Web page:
Reaction Times – Evaluation
Again, the time it took participants to rate the Chinese characters were centered and subjected to a linear mixed model, with evaluation (positive/negative) and sensory congruency (congruent/incongruent) as fixed effects and the same random effects structure as in Experiment 1a. No significant effects were found, all non-significant F < 0.81 all p > 0.249.
As predicted, the results of Experiment 2a showed that an increased frequency of incongruent trials abolished the conflict-elicited evaluation effect. The results of Experiment 2 are also in line with the study of Fritz et al. (2015) who showed that conflict adaptation was selectively present in fluent but not in non-fluent conditions.
In Experiment 2a, we chose to increase the frequency of the incongruent conditions although we could have also increased the frequency of the congruent trials to try and further boost conflict-elicited evaluations. In the current experiment, we did not do so, as most prior studies used already increased frequencies of congruent conditions. For example, in the present Experiment 1, each congruent condition was four times as likely as each incongruent condition. Thus, we chose to vary the frequency of the incongruent trials, as we were not sure if a further increase in the frequency of the congruent conditions would have further increased the conflict-elicited evaluation.
What remains to be studied after Experiment 2a is whether increased frequencies of specific incongruent conditions could have abolished the priming of a negative evaluation. This was tested in Experiment 2b. Here, we used only two Stroop colors and color word meanings. This increases the frequency of each specific incongruent stimulus, even while congruent and incongruent trials were equalized for their frequencies (in 50% of all trials). If the repetition of specific conflicting trials fosters processing fluency, again, a drop in the priming of negative evaluations of otherwise neutral stimuli was expected.
Materials and Methods
Twenty-four new participants were tested. These participants did not take part in Experiment 2a. The sample contained 22 females and 2 males, MAge: 20.67 years, SDAge: 2.30 years.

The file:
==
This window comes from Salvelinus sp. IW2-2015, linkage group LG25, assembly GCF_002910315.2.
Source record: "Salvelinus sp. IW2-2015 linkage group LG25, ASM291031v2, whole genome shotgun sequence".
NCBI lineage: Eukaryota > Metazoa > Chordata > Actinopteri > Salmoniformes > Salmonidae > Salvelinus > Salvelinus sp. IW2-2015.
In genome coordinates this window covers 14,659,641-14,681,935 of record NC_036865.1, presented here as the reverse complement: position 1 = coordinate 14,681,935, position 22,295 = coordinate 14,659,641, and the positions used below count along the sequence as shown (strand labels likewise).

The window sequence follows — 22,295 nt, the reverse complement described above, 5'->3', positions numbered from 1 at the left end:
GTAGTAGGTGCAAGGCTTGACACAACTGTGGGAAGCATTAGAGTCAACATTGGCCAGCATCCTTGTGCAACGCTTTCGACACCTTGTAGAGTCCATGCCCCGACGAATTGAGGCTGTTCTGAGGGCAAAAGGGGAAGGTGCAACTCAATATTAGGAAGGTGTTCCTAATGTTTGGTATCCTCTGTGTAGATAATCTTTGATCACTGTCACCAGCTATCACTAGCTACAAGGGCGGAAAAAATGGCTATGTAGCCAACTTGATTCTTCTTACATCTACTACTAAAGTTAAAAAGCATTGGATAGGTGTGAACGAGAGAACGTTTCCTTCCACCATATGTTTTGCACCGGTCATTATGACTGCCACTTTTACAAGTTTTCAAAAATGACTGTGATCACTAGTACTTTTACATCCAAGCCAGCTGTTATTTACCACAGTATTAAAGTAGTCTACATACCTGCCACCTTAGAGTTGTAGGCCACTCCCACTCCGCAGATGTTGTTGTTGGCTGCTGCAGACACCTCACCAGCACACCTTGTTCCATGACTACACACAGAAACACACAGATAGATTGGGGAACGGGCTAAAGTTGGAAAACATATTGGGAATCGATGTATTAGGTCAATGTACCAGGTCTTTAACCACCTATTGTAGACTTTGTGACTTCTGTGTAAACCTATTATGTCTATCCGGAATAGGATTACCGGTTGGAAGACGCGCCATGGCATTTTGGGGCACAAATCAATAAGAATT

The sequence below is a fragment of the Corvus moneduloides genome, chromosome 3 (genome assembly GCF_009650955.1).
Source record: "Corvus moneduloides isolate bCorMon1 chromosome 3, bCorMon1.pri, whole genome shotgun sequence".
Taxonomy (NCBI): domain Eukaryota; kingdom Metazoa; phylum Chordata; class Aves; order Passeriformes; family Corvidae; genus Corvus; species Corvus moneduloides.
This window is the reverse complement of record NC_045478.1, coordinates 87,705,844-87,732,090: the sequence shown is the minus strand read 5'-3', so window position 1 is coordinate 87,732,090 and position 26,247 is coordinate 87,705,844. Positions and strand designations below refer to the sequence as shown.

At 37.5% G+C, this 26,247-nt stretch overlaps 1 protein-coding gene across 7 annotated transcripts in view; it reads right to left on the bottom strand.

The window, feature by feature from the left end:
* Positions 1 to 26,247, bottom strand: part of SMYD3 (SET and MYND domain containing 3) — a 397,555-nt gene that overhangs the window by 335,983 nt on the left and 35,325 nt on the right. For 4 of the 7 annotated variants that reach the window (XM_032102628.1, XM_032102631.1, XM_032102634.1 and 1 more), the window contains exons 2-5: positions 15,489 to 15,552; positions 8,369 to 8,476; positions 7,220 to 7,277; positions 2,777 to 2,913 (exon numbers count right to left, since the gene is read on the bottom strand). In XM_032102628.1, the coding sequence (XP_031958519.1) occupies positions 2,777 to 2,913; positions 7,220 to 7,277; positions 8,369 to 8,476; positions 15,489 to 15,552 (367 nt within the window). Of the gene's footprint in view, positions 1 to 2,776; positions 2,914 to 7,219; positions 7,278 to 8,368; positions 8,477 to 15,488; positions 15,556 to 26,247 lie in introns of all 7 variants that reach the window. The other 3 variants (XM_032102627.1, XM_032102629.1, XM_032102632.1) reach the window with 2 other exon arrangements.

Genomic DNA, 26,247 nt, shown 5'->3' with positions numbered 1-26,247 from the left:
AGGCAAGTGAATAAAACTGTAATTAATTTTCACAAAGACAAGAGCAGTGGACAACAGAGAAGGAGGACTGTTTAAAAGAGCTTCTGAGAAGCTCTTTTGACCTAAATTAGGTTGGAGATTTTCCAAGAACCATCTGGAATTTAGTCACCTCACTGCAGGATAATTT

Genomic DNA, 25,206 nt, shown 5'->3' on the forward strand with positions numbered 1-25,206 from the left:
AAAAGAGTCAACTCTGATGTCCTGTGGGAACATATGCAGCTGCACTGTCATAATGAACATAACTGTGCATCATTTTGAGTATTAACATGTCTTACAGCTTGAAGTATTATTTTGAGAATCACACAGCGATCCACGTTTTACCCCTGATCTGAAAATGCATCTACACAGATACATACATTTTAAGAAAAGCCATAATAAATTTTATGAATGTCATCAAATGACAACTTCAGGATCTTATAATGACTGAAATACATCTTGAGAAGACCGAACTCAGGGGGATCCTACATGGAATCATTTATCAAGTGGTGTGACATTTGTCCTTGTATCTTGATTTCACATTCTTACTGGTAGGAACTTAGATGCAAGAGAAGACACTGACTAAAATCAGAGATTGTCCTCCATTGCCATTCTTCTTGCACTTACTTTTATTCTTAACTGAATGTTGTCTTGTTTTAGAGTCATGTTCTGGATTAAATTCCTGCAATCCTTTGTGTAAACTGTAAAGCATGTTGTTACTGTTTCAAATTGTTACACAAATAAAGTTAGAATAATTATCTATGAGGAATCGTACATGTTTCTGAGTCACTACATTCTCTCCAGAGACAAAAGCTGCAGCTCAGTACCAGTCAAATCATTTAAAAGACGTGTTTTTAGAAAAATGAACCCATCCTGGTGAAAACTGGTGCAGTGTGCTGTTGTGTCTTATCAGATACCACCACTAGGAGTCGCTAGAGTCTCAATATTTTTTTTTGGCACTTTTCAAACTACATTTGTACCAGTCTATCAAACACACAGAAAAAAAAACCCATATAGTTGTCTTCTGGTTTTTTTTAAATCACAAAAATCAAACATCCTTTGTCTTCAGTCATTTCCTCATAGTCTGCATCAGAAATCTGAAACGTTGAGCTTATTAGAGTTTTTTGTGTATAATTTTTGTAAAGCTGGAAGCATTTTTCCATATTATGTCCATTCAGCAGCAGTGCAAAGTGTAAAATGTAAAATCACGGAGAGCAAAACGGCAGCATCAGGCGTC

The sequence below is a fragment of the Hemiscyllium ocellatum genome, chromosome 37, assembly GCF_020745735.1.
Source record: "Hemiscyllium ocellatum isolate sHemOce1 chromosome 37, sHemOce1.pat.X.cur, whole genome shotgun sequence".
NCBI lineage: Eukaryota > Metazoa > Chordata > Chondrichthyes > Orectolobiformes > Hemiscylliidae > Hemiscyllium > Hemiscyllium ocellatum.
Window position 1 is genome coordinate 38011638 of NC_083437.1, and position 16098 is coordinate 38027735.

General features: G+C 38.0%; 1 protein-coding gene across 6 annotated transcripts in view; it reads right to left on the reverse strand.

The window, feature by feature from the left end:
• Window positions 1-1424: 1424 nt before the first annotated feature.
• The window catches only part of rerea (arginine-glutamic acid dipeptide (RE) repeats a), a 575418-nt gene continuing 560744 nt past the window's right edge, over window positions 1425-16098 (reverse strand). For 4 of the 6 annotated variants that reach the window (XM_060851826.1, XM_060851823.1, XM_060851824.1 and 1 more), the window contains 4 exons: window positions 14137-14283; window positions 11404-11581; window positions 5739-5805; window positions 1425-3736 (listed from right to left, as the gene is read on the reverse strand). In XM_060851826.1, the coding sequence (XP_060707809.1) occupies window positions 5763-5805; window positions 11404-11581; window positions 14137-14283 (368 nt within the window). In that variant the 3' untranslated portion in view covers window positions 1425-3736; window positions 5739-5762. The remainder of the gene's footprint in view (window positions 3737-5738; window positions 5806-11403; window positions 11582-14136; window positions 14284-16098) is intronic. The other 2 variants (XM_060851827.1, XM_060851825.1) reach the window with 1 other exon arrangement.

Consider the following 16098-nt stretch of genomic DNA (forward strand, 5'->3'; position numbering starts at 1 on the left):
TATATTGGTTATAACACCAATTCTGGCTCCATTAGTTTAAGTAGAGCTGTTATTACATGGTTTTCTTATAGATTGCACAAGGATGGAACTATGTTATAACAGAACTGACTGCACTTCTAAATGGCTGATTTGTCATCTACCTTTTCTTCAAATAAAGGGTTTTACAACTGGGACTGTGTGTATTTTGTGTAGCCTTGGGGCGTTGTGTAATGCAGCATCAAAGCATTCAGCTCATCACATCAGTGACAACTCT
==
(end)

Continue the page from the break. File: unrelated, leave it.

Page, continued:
Apparatus, Stimuli, and Procedure
Experiment 2b was similar to Fritz and Dreisbach (2013) with the exception that we only utilized two colors, for example, red and green, to create our congruent and incongruent Stroop stimuli. By doing so, we could equalize the number of congruent and incongruent trials, as well as the number of specific congruent and incongruent stimuli: Since we only used two different colors, there were only two possibilities for congruent (RED in red, GREEN in green) and incongruent signals (RED in green, GREEN in red). The colors used in Experiment 2b were counterbalanced between participants.
The mean ER was 2.23%. Catch trials and all trials with an incorrect reaction were omitted from the analysis. To test for a general bias toward positive or negative evaluations, we tested the percentages of negative judgments (across conditions) to the null hypothesis of 50%. We found no overall tendency (53.05% positive vs. 46.95% negative evaluations), t(23) = 1.89, p = 0.071, d = 0.39, BF = 1.01 in favor of the null hypothesis. We fitted the evaluations to a generalized linear mixed model with sensory congruency as a fixed factor. By-participants random intercepts and slopes for sensory congruency, as well as random intercepts by Chinese characters were used. There was a significant effect of sensory congruency, χ2(1) = 9.50, p = 0.002, indicating that the evaluations were significantly more often negative in the incongruent (estimate = −0.60, SE = 0.29) than in the congruent condition (estimate = 0.88, SE = 0.20). See also Table 1, lower row.
Reaction Times – Evaluation
Again, the time it took participants to rate the Chinese characters were centered and subjected to a linear mixed model, with evaluation (positive/negative) and sensory congruency (congruent/incongruent) as fixed effects and the same random effects structure as in Experiment 1a. No significant effects were found, all F < 0.41, all p > 0.249.